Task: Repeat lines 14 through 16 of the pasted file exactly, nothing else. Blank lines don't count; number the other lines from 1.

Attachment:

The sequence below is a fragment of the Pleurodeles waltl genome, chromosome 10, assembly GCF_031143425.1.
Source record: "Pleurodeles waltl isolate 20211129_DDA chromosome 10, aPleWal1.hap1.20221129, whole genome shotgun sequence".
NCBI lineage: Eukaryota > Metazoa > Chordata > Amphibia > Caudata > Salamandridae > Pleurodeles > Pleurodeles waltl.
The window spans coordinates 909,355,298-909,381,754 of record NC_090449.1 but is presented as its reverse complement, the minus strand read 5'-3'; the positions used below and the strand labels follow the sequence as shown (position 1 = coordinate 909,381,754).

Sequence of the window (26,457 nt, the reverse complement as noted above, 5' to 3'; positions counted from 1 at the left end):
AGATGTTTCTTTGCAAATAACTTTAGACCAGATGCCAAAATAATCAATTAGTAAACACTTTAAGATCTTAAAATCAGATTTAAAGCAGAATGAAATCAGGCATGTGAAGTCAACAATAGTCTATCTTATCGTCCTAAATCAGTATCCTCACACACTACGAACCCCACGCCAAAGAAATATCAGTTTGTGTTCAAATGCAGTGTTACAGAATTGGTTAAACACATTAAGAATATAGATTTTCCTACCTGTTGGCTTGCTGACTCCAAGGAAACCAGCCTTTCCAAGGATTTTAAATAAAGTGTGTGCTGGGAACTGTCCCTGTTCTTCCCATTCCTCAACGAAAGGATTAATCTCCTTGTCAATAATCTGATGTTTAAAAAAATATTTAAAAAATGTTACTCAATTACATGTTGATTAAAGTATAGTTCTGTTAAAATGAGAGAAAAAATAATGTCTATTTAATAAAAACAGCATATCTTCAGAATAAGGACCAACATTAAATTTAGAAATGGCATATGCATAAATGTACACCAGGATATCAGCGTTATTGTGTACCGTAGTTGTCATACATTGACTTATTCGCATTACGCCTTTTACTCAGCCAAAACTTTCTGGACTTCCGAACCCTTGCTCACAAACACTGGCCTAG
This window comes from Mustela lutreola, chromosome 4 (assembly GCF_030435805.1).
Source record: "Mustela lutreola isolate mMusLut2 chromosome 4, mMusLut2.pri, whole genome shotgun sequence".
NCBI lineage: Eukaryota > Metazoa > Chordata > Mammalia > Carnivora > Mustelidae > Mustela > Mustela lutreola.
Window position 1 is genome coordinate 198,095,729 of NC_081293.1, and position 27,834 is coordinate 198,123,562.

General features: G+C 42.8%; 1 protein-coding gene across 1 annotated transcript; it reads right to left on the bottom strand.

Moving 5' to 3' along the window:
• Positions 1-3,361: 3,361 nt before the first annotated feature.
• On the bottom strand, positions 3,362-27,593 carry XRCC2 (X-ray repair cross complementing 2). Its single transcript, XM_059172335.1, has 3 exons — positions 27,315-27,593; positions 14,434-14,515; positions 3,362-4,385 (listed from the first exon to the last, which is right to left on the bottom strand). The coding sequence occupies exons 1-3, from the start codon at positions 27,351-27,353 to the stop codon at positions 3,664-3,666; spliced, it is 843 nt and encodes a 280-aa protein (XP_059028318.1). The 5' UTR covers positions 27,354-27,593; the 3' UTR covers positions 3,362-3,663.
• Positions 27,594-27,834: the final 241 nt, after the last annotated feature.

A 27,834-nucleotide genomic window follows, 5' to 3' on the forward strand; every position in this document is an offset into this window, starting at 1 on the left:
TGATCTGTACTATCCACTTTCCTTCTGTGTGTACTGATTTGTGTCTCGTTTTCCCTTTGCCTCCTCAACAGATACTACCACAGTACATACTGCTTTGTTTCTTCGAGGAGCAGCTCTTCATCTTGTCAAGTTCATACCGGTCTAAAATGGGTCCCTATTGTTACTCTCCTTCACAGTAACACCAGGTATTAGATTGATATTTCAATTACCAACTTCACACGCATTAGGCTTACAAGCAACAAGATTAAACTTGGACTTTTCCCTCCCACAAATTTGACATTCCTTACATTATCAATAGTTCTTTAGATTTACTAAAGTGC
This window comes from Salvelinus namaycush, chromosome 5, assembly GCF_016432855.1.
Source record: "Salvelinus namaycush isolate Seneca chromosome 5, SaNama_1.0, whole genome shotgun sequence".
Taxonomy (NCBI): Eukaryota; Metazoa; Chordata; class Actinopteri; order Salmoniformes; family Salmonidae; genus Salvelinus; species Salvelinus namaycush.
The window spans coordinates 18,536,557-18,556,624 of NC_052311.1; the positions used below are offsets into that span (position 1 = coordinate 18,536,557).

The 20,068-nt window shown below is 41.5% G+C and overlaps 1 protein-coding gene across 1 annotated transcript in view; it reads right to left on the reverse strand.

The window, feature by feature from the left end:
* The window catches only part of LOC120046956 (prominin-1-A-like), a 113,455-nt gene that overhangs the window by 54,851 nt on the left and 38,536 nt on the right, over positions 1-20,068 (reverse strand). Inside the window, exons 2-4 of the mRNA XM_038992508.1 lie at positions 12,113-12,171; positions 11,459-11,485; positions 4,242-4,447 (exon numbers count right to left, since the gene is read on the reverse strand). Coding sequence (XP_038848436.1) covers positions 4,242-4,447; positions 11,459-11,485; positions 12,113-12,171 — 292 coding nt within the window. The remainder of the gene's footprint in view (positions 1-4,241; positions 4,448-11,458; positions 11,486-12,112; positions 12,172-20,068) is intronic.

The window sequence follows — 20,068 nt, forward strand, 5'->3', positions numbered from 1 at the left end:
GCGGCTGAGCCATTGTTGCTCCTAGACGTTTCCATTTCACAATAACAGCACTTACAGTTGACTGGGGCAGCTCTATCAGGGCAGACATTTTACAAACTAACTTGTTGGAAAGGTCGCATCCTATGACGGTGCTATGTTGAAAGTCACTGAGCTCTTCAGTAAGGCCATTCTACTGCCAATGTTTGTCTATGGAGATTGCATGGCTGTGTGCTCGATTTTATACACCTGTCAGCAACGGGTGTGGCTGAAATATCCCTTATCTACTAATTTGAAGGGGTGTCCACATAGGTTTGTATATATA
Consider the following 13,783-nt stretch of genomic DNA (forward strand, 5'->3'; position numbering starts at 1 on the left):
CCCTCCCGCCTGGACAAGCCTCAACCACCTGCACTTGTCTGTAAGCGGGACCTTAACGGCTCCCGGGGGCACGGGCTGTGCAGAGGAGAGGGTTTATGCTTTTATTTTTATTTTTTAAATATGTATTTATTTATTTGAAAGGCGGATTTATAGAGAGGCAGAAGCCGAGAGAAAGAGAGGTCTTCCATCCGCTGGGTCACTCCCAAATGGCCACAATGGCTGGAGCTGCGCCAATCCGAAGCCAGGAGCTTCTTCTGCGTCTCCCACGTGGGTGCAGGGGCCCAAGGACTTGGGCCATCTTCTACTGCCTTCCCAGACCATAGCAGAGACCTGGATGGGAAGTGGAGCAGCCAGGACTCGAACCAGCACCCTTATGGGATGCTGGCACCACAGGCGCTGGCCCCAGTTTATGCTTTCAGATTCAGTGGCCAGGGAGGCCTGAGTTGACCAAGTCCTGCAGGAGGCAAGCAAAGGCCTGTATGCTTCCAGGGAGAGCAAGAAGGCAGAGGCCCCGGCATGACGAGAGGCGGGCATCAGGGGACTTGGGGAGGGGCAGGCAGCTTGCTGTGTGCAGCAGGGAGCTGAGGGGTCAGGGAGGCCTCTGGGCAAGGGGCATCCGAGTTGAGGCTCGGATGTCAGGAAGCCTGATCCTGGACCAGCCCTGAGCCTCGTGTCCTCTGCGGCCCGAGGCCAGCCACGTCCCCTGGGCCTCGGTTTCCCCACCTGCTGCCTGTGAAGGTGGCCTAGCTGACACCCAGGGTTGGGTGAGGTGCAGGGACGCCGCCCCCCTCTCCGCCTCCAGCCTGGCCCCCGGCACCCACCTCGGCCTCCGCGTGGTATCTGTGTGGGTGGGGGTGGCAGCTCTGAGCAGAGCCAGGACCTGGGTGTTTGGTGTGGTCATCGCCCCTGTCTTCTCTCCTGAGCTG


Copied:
• On the bottom strand, positions 3,362-27,593 carry XRCC2 (X-ray repair cross complementing 2). Its single transcript, XM_059172335.1, has 3 exons — positions 27,315-27,593; positions 14,434-14,515; positions 3,362-4,385 (listed from the first exon to the last, which is right to left on the bottom strand). The coding sequence occupies exons 1-3, from the start codon at positions 27,351-27,353 to the stop codon at positions 3,664-3,666; spliced, it is 843 nt and encodes a 280-aa protein (XP_059028318.1). The 5' UTR covers positions 27,354-27,593; the 3' UTR covers positions 3,362-3,663.
• Positions 27,594-27,834: the final 241 nt, after the last annotated feature.

A 27,834-nucleotide genomic window follows, 5' to 3' on the forward strand; every position in this document is an offset into this window, starting at 1 on the left: